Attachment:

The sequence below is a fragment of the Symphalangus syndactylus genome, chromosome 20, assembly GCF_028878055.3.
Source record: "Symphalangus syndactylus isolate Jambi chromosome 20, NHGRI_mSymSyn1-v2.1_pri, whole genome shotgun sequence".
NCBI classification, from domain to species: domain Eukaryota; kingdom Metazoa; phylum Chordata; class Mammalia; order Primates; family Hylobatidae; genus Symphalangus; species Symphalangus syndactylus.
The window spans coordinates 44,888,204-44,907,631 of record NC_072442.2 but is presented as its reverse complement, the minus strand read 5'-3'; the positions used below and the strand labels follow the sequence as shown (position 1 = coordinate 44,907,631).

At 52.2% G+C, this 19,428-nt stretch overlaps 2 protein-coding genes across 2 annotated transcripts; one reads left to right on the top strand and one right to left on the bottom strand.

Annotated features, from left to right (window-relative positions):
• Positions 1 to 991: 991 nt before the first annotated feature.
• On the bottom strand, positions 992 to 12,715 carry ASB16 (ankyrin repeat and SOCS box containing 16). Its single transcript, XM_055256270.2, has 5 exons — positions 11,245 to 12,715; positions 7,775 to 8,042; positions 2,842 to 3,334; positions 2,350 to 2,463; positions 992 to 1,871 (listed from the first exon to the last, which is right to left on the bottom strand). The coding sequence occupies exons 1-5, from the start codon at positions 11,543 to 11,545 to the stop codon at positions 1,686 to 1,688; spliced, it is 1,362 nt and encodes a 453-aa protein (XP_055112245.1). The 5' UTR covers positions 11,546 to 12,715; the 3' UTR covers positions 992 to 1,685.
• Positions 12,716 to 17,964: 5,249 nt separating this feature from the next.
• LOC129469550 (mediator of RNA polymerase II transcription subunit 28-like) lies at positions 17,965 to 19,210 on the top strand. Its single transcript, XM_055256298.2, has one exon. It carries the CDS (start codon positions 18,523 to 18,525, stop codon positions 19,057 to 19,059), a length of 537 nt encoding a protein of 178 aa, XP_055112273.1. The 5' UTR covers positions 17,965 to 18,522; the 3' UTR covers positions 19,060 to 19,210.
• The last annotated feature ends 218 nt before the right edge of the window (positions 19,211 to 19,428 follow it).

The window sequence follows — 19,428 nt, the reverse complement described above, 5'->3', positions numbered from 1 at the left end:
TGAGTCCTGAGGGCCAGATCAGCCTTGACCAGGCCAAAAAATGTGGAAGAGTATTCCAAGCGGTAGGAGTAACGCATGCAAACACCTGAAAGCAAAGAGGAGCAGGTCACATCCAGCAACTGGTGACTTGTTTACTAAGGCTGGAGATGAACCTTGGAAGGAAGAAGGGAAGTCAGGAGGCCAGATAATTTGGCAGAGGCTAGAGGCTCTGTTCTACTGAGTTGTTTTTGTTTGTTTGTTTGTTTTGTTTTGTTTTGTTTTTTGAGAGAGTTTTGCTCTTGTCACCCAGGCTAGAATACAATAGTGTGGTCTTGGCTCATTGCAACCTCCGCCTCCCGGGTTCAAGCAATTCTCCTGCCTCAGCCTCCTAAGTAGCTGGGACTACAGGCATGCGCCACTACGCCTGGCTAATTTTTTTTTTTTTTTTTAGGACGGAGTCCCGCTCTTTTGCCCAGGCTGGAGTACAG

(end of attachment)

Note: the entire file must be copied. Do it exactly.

The sequence below is a fragment of the Symphalangus syndactylus genome, chromosome 20, assembly GCF_028878055.3.
Source record: "Symphalangus syndactylus isolate Jambi chromosome 20, NHGRI_mSymSyn1-v2.1_pri, whole genome shotgun sequence".
NCBI classification, from domain to species: domain Eukaryota; kingdom Metazoa; phylum Chordata; class Mammalia; order Primates; family Hylobatidae; genus Symphalangus; species Symphalangus syndactylus.
The window spans coordinates 44,888,204-44,907,631 of record NC_072442.2 but is presented as its reverse complement, the minus strand read 5'-3'; the positions used below and the strand labels follow the sequence as shown (position 1 = coordinate 44,907,631).

At 52.2% G+C, this 19,428-nt stretch overlaps 2 protein-coding genes across 2 annotated transcripts; one reads left to right on the top strand and one right to left on the bottom strand.

Annotated features, from left to right (window-relative positions):
• Positions 1 to 991: 991 nt before the first annotated feature.
• On the bottom strand, positions 992 to 12,715 carry ASB16 (ankyrin repeat and SOCS box containing 16). Its single transcript, XM_055256270.2, has 5 exons — positions 11,245 to 12,715; positions 7,775 to 8,042; positions 2,842 to 3,334; positions 2,350 to 2,463; positions 992 to 1,871 (listed from the first exon to the last, which is right to left on the bottom strand). The coding sequence occupies exons 1-5, from the start codon at positions 11,543 to 11,545 to the stop codon at positions 1,686 to 1,688; spliced, it is 1,362 nt and encodes a 453-aa protein (XP_055112245.1). The 5' UTR covers positions 11,546 to 12,715; the 3' UTR covers positions 992 to 1,685.
• Positions 12,716 to 17,964: 5,249 nt separating this feature from the next.
• LOC129469550 (mediator of RNA polymerase II transcription subunit 28-like) lies at positions 17,965 to 19,210 on the top strand. Its single transcript, XM_055256298.2, has one exon. It carries the CDS (start codon positions 18,523 to 18,525, stop codon positions 19,057 to 19,059), a length of 537 nt encoding a protein of 178 aa, XP_055112273.1. The 5' UTR covers positions 17,965 to 18,522; the 3' UTR covers positions 19,060 to 19,210.
• The last annotated feature ends 218 nt before the right edge of the window (positions 19,211 to 19,428 follow it).

The window sequence follows — 19,428 nt, the reverse complement described above, 5'->3', positions numbered from 1 at the left end:
TGAGTCCTGAGGGCCAGATCAGCCTTGACCAGGCCAAAAAATGTGGAAGAGTATTCCAAGCGGTAGGAGTAACGCATGCAAACACCTGAAAGCAAAGAGGAGCAGGTCACATCCAGCAACTGGTGACTTGTTTACTAAGGCTGGAGATGAACCTTGGAAGGAAGAAGGGAAGTCAGGAGGCCAGATAATTTGGCAGAGGCTAGAGGCTCTGTTCTACTGAGTTGTTTTTGTTTGTTTGTTTGTTTTGTTTTGTTTTGTTTTTTGAGAGAGTTTTGCTCTTGTCACCCAGGCTAGAATACAATAGTGTGGTCTTGGCTCATTGCAACCTCCGCCTCCCGGGTTCAAGCAATTCTCCTGCCTCAGCCTCCTAAGTAGCTGGGACTACAGGCATGCGCCACTACGCCTGGCTAATTTTTTTTTTTTTTTTTAGGACGGAGTCCCGCTCTTTTGCCCAGGCTGGAGTACAG